‘Het begin en zijn oneindigheid’ by Corinne Heyrman: The Right to Be Vulnerable, to Be Different
When her grandfather is admitted to a psychiatric ward, a young woman mulls her own past there. A gripping novel about mental fragility.
“People, you can’t fathom them…” The Belgian writer Gerard Walschap’s famous quote features as a motif in the debut novel by author Corinne Heyrman (b. 1991), Het begin en zijn oneindigheid (The beginning and its endlessness). Heyrman, originally from Antwerp, is now based in Eindhoven, where she produces podcasts and theatre shows.
Corinne Heyrman © Lin Woldendorp
In the novel, the anonymous-I narrator makes podcasts too. When the narrator’s grandfather is admitted to a psychiatric hospital, she decides to make a radio documentary to make sense of it. She speaks with doctors, with her grandmother and mother, and with her grandfather Marcel’s friends from the brass band in which he used to play the trumpet. We often encounter the narrator with recording gear at the ready, or in front of her computer trying to assemble her recordings into a coherent story. She wants to capture and preserve the undesired transformation of her grandfather into sound.
This is a suitable metaphor for life itself because we so crave a story for ourselves, and for others. That provides an anchor, provides clarity. But life is full of painful obstacles, which sometimes lead us astray, whether or not to a psychiatric ward. The narrator experienced this herself at 17, when she was admitted with anorexia, the eating disorder that consumed her till she shrank to near invisibility.
Life is full of painful obstacles, which sometimes lead us astray, whether or not to a psychiatric ward
The experiences she had then helped her to understand her grandfather better. Heyrman clearly knows her subject: she writes strikingly about what it is like to sink into a depression, to be different, even if only temporarily, what it is like to be misunderstood, to take leave of life, disappointed and lonely. Dying with regret seems to the narrator like the most painful thing of all. With “the name of a disappointed man in her throat”, she looks at her grandfather’s trumpet that she smuggled from his attic to her bookcase. And she is furious with a world that does not want to understand what her grandfather is going through. A world that doesn’t understand what it is like to live with a disorder that is part and parcel of who you are. A condition, a vulnerability that unlike a ‘normal’ disease never goes away, but stays with you forever, “like a sneaky fox or a dangerous tick”. Depression is a darker version of being in love: you cannot see it, you can hardly describe it, but you do sense it.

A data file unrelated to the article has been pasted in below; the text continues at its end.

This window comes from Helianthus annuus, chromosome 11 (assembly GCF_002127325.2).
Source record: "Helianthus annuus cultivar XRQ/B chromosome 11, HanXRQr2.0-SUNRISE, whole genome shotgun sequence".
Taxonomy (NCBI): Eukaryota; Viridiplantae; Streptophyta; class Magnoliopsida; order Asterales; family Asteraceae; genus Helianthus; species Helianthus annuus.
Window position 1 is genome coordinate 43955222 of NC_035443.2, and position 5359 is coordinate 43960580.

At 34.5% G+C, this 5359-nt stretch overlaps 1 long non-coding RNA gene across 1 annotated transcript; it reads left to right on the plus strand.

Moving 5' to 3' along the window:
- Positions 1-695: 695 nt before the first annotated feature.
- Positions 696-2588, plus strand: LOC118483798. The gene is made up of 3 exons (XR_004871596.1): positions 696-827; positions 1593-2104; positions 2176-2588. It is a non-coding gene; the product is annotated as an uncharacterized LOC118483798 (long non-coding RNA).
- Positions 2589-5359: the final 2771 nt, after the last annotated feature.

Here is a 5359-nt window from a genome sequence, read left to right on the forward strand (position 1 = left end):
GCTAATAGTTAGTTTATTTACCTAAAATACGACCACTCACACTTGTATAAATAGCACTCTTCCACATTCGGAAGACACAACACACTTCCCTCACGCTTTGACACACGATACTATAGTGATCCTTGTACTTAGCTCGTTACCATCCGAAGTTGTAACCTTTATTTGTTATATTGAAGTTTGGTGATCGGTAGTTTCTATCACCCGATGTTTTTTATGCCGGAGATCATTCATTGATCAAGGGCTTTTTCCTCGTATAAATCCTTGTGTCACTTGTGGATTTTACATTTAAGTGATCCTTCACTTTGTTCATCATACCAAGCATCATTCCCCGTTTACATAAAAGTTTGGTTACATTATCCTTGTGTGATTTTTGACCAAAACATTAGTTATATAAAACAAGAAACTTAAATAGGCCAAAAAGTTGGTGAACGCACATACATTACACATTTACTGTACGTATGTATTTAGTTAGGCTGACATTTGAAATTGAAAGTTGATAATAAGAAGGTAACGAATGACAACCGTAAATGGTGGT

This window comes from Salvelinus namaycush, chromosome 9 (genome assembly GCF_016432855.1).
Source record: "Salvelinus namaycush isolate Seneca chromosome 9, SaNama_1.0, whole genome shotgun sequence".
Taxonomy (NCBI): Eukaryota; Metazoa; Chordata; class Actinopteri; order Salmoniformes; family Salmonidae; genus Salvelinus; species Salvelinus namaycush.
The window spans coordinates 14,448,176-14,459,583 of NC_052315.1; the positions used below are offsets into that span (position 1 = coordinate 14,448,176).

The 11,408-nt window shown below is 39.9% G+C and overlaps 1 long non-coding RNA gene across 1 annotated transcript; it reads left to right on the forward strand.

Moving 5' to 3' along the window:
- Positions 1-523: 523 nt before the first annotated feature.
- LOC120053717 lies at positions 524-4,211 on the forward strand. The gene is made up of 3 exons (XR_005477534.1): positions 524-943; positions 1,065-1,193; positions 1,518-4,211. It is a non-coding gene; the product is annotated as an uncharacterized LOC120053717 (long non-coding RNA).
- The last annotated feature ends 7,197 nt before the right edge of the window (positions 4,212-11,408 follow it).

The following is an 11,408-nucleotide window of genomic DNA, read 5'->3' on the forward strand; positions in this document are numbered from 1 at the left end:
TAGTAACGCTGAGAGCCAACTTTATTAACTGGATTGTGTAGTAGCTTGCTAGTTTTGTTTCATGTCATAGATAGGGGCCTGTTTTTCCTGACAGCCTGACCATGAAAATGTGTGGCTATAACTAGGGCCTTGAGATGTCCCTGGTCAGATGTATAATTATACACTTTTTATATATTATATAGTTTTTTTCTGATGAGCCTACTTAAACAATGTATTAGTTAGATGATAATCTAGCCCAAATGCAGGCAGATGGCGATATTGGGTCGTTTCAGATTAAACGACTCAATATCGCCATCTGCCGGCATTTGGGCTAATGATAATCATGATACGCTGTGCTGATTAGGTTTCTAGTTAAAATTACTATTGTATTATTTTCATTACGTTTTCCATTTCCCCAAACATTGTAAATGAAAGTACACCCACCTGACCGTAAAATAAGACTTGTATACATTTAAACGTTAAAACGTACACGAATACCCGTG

She tries to blow several notes on the trumpet, her tentative attempts to produce music from the instrument become the soundtrack for her podcast. But it doesn’t really work, the trumpet has a mind of its own, refuses to play certain notes, as if it too suffers from depression. A perfect common thread for her audio story about Marcel.
Meanwhile, she has philosophical debates with her boyfriend, “the non-practising Communist”, an artist who holds a mirror up to her, but who also brings balance to her life and to the podcasts she makes. Used to being interviewed, knowing exactly what to say and when, he provides moments of relief, which chime with the humorous comments of the narrator about everything that is happening.
The book, despite its theme, is full of humour. It is there in the details
The book, despite its theme, is full of humour. It is there in the details, in sentences such as “it was an expensive hobby, to recover from an invisible illness”, after the observation that the junior ward is populated only by white girls from the upper and middle classes. Or when – suspecting her grandmother of playing a role in her grandfather’s depression – the narrator comments, “Like a CEO, my grandmother is only normal in her presentation”. Not only is it funny, it is also a strong image, and there are plenty of these in the book. Like how, when trying to spruce up a hospital room with bunting and balloons for a birthday party, it achieves the opposite effect.
All this makes Het begin en zijn oneindigheid (The beginning and its endlessness) a very strong debut. Out of the memories of her youth, philosophical reflections, and all manner of associations, Heyrman constructs a unique universe, a bit like the workings of an overcrowded but depressed brain. Thus, the writing style connects beautifully with the theme.